Diet Prevents Prostate Cancer?
There is not enough information yet to make clear recommendations about the role diet plays in prostate cancer. Dietary changes may need to be made many years earlier in a man’s life to reduce the risk of developing prostate cancer.
The following briefly summarizes the current research:
A diet high in fat, especially animal fat, may increase prostate cancer risk. However, no prospective studies, meaning studies that follow men with either high-fat or low-fat diets and then measure the total in each group diagnosed with prostate cancer, have yet shown that diets high in animal fat raise the risk of prostate cancer.
A diet high in vegetables, fruits, and legumes, such as beans and peas, may decrease the risk of prostate cancer. It is unclear which nutrients are directly responsible. Although lycopene, the nutrient found in tomatoes and other vegetables, has been linked to a lower risk of prostate cancer, the data so far have not demonstrated a relationship.
Currently no specific vitamins, minerals, or other supplements have been conclusively shown in clinical trials to prevent prostate cancer. Some, including vitamin D, vitamin E, and selenium may even be harmful for some men. Men should speak up and talk with their doctors before taking any supplements to prevent prostate cancer.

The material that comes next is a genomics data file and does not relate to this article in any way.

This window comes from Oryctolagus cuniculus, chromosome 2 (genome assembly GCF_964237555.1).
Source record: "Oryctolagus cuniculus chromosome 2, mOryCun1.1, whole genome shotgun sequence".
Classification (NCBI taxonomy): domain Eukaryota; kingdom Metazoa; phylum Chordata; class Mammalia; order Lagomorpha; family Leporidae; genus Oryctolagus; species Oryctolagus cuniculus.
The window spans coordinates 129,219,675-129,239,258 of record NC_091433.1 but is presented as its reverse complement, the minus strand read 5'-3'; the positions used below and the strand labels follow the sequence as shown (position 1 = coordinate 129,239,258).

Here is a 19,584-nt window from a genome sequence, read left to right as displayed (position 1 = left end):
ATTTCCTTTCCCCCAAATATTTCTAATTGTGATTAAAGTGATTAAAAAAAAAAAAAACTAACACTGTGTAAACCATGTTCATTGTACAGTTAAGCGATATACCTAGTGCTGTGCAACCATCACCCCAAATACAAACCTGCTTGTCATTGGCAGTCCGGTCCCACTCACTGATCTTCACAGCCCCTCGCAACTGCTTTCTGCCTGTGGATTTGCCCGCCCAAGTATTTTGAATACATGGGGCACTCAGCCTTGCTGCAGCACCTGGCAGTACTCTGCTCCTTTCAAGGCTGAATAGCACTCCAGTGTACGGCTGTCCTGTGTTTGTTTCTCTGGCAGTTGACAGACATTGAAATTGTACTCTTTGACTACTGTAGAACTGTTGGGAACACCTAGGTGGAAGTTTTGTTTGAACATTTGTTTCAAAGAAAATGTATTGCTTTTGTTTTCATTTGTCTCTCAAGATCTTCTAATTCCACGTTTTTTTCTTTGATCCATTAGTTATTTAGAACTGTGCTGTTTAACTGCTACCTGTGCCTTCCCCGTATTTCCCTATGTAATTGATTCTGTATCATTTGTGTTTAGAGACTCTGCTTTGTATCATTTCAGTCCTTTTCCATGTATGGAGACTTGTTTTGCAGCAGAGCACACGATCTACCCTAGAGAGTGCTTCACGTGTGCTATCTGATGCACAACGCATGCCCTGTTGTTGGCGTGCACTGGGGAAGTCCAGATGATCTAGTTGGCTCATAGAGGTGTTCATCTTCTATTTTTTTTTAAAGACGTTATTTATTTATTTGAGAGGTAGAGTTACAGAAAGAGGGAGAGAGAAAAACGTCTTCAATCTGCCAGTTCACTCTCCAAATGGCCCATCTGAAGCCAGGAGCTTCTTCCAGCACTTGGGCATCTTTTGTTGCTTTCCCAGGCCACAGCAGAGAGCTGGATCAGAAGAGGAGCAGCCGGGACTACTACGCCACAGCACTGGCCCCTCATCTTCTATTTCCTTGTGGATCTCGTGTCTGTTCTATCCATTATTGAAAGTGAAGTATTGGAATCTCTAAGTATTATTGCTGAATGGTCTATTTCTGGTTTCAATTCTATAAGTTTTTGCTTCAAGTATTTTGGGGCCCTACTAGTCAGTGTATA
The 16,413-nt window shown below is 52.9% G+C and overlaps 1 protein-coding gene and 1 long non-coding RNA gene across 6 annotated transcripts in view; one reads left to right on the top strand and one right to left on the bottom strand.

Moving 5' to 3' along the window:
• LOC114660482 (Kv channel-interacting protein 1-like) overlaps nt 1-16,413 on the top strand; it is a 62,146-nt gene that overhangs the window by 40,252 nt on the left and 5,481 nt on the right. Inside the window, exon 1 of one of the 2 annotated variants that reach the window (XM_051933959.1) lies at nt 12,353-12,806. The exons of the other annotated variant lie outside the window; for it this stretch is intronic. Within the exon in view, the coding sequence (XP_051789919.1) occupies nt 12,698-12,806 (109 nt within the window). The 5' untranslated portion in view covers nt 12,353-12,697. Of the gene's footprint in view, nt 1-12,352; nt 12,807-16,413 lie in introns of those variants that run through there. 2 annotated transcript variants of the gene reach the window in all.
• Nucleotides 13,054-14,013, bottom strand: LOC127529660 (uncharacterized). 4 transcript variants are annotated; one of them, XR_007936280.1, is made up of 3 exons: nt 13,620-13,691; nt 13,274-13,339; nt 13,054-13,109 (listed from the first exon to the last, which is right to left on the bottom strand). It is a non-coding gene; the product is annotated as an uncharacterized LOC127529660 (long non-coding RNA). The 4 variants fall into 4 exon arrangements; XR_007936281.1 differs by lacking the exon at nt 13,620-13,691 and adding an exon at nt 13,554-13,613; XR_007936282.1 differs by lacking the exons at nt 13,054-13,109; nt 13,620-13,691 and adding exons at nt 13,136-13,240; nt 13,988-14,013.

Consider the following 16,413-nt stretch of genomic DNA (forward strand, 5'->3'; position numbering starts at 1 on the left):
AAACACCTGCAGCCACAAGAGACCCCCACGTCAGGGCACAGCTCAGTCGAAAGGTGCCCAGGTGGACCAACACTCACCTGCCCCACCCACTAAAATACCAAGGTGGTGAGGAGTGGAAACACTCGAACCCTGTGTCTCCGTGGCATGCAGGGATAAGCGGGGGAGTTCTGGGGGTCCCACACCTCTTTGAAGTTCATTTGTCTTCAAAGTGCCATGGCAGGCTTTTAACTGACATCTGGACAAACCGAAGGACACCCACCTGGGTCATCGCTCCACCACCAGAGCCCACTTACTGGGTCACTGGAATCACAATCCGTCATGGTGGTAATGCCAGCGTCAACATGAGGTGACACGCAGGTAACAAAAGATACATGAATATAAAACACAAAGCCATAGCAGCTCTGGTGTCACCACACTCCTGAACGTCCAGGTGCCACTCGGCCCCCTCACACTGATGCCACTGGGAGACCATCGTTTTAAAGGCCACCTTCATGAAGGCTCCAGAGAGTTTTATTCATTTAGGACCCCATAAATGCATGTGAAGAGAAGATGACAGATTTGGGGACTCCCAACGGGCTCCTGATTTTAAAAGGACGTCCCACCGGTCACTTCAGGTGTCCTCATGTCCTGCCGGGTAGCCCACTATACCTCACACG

Specific changes to diet may not stop or slow the development of prostate cancer, and it is possible such changes would need to begin early in life to have an effect.
Taking over the counter supplements may produce some short term benefits and at the same time they could also mask early warning signs of prostate cancer such as getting up several times a night to urinate or having performance issues in the bedroom.